The Politics of Corporate Social Responsibility in Contemporary India

Date of Award

August 2016

Degree Type


Degree Name

Doctor of Philosophy (PhD)




Jacqueline T. Orr

Second Advisor

Subho Basu


Corporate Social Responsibility, India

Subject Categories

Social and Behavioral Sciences


In recent years, corporations worldwide have embraced activities related to social and economic development in the name of corporate social responsibility (CSR). In some circles, CSR is practiced as corporate “shared value.” These policies and strategies are ostensibly intended to uplift and “develop” the lives of workers and communities. While there are many criticisms of CSR activities across the world, very few scholarly inquiries take a critical look at CSR practices specifically in India.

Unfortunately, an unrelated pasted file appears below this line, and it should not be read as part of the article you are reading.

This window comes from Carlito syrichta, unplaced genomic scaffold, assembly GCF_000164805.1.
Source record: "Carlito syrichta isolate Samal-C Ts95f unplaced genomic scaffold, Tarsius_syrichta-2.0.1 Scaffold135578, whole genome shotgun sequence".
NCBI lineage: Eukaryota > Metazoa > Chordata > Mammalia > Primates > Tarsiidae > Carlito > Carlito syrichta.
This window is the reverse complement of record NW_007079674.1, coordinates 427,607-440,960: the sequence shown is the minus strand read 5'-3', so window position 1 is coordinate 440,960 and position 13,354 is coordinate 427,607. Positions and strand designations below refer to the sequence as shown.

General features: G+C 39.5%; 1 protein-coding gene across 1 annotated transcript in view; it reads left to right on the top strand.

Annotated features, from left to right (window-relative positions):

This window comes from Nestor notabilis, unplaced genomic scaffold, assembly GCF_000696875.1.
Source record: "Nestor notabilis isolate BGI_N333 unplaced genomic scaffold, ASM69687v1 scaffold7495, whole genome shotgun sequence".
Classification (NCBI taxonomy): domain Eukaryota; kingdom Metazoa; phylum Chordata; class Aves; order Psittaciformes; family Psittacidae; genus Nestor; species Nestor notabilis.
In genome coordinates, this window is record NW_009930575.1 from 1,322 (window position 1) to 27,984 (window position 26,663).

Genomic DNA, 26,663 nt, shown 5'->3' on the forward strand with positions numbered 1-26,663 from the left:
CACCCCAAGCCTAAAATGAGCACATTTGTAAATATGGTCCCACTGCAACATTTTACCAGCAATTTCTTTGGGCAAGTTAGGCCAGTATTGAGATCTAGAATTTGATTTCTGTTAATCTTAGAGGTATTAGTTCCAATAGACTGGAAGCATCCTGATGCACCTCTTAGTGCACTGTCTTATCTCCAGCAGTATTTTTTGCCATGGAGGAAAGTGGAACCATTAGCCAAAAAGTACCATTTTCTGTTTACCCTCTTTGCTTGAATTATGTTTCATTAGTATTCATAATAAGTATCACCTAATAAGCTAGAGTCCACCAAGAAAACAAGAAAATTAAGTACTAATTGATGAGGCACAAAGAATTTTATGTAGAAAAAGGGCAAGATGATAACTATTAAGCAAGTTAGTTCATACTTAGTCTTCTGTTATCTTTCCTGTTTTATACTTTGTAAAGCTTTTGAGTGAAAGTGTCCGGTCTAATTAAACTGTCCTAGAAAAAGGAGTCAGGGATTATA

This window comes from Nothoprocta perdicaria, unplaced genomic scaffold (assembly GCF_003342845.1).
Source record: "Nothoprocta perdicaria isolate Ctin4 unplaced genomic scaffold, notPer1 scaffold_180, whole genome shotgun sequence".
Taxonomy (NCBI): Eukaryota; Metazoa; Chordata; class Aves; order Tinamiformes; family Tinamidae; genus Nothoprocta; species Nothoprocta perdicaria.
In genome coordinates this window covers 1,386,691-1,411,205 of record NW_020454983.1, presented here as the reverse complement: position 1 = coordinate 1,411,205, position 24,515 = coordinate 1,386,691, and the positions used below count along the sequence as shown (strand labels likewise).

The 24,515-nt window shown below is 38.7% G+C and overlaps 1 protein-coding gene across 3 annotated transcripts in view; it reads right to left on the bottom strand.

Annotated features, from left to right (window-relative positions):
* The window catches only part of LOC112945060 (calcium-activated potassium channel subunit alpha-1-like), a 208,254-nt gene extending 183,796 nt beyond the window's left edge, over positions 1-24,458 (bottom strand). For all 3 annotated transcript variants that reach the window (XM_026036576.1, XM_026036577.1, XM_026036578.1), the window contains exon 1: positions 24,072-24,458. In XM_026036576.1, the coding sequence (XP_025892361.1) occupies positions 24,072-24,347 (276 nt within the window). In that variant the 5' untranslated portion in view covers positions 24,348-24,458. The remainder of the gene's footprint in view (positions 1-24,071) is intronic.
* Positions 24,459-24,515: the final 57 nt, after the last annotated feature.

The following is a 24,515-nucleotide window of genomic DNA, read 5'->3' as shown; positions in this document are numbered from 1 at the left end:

This dissertation critically examines CSR as it has been practiced by a specific indigenous multinational corporation in India. Using this firm’s steel plant as a case study, and using a combination of archival and genealogical research and interview analysis, this dissertation makes three important contributions: (1) it demonstrates how, even though CSR strategies in India are routinely described in popular discourse as philanthropic activity in the vein of Gandhian trusteeship, there are important differences between the two. Although contemporary CSR has “family resemblances” with Gandhian trusteeship, it is less interested in the stewardship of wealth (as Gandhi intended) and more attuned to the expansion of markets; (2) it illustrates how the practice of CSR is predicated on various land acquisition strategies that lead to what David Harvey and others have called “accumulation by dispossession” ; and, finally (3) the analysis also reveals how CSR’s success depends not only on external advertisements, but also on a form of internal branding campaign intended as a set of disciplining and “civilizing” practices that inculcates among a group of vulnerable workers -- mostly migrant and newly landless peasants -- what one scholar has called a “will to improve.”


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